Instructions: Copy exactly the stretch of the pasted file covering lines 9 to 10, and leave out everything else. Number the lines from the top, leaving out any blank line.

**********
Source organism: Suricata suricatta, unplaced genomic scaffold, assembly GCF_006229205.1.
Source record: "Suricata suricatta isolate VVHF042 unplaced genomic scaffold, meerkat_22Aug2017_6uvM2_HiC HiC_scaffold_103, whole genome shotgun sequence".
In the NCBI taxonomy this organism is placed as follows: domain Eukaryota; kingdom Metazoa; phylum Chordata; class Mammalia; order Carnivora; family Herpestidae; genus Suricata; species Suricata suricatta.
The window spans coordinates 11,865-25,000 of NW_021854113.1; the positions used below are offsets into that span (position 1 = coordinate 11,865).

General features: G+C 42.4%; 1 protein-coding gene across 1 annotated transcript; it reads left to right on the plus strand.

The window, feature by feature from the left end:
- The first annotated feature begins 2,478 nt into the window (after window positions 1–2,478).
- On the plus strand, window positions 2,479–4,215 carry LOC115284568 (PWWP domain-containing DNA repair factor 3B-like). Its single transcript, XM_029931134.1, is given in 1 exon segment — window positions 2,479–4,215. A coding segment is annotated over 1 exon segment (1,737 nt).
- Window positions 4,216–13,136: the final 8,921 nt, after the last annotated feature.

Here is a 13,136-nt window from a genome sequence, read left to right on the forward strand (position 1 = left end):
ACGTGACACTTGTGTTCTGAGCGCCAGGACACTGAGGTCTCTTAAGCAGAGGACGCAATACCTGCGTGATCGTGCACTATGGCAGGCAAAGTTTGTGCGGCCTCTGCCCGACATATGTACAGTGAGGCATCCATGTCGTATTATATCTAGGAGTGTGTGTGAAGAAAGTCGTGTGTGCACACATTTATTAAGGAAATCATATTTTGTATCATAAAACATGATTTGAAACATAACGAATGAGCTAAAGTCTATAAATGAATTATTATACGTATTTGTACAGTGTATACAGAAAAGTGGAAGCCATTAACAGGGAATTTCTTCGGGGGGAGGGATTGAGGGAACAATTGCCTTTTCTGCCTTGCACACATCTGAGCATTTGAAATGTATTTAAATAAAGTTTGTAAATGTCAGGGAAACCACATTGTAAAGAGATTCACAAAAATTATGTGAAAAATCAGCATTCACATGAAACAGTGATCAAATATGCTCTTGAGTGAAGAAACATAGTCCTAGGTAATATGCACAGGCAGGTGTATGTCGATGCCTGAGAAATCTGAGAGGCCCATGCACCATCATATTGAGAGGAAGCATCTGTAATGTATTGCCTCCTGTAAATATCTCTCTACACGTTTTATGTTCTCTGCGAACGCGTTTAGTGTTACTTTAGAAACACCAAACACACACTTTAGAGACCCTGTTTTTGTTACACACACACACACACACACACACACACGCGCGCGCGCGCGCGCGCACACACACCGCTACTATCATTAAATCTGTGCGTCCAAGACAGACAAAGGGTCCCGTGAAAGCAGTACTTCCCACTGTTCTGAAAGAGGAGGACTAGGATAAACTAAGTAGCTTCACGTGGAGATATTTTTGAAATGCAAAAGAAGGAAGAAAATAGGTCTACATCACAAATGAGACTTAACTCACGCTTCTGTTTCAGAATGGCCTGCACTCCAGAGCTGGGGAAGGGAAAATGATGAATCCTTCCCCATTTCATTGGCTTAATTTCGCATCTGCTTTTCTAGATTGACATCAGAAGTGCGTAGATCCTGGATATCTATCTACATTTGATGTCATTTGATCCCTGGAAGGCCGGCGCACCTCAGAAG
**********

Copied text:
- Window positions 4,216–13,136: the final 8,921 nt, after the last annotated feature.

Here is a 13,136-nt window from a genome sequence, read left to right on the forward strand (position 1 = left end):